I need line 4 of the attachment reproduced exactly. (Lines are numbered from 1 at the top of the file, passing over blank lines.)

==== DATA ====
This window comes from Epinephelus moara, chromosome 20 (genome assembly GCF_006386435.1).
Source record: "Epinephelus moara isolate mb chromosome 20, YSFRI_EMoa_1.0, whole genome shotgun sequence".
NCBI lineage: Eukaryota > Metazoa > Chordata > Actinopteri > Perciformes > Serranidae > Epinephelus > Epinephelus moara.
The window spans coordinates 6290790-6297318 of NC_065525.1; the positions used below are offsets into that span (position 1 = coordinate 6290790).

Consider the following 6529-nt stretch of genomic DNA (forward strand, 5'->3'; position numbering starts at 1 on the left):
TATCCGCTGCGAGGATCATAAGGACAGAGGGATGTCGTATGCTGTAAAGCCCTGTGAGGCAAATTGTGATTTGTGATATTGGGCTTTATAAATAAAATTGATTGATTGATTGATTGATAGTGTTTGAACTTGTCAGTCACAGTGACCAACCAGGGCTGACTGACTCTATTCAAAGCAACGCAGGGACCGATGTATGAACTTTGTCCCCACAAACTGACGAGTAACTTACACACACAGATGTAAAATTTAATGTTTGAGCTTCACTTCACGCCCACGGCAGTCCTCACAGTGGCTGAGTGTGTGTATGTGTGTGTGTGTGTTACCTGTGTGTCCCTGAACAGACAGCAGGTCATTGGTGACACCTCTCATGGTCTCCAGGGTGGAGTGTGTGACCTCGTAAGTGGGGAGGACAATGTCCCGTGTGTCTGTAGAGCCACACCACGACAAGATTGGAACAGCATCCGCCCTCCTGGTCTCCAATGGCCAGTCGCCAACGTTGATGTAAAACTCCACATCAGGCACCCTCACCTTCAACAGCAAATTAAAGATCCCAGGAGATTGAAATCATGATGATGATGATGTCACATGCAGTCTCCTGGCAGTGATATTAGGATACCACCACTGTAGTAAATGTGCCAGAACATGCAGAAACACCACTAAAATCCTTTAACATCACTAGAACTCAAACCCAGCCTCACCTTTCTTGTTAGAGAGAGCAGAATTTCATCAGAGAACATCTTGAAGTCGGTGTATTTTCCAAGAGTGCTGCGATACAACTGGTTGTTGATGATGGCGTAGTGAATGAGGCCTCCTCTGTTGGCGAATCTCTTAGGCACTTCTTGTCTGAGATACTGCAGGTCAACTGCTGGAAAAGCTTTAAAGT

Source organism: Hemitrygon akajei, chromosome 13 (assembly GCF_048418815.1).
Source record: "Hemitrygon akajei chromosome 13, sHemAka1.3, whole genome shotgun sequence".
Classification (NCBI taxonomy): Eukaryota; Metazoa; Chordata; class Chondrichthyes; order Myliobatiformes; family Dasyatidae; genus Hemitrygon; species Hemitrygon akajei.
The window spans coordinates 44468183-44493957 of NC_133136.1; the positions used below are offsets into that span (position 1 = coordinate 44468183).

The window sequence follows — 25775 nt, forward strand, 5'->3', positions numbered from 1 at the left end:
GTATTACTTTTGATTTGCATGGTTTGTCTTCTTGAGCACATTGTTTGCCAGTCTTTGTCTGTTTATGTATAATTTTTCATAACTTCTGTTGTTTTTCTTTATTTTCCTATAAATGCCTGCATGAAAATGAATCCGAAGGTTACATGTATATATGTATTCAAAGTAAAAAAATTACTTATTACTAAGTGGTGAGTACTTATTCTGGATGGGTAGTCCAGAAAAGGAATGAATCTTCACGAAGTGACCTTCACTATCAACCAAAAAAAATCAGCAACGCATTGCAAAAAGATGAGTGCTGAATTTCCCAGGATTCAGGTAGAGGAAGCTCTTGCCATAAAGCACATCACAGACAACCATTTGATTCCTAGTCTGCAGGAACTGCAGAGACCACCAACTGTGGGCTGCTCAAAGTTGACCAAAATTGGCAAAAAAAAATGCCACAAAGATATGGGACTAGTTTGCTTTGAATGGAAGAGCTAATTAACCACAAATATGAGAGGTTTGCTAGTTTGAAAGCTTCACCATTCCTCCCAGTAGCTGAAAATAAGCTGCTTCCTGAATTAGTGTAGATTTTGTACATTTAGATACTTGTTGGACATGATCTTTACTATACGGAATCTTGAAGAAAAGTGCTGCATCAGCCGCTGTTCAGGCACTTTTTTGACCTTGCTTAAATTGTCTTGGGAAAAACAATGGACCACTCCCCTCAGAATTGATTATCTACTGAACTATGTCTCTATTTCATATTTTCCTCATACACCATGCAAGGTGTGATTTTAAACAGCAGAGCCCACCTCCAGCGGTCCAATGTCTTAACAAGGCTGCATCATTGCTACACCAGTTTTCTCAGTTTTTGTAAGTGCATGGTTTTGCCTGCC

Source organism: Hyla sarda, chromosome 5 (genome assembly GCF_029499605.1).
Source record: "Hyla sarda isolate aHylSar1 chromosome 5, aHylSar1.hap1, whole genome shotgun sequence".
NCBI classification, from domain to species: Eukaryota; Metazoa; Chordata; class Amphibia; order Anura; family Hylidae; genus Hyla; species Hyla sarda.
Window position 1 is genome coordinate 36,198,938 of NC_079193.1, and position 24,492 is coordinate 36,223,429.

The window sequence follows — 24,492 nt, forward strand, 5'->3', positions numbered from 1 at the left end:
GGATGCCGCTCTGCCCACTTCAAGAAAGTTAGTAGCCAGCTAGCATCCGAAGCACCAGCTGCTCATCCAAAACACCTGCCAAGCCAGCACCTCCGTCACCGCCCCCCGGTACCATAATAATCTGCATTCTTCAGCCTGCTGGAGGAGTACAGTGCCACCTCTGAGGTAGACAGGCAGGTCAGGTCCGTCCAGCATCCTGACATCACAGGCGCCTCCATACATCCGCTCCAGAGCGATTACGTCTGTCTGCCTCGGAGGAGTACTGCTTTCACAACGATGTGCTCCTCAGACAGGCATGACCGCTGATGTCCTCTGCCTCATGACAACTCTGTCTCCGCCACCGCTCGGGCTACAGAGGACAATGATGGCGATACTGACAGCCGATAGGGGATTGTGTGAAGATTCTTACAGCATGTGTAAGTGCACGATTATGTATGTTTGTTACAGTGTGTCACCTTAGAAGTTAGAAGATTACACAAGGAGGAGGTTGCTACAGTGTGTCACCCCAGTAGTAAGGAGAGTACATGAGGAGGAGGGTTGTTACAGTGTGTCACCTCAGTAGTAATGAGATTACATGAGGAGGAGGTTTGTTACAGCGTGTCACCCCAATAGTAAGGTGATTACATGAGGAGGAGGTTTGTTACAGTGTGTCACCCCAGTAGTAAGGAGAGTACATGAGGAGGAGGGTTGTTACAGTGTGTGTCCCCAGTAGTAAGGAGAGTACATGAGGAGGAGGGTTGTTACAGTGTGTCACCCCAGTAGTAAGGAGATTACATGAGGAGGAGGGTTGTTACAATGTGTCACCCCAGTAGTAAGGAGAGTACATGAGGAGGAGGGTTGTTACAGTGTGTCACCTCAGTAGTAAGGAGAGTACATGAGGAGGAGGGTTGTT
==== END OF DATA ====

The window spans coordinates 6290790-6297318 of NC_065525.1; the positions used below are offsets into that span (position 1 = coordinate 6290790).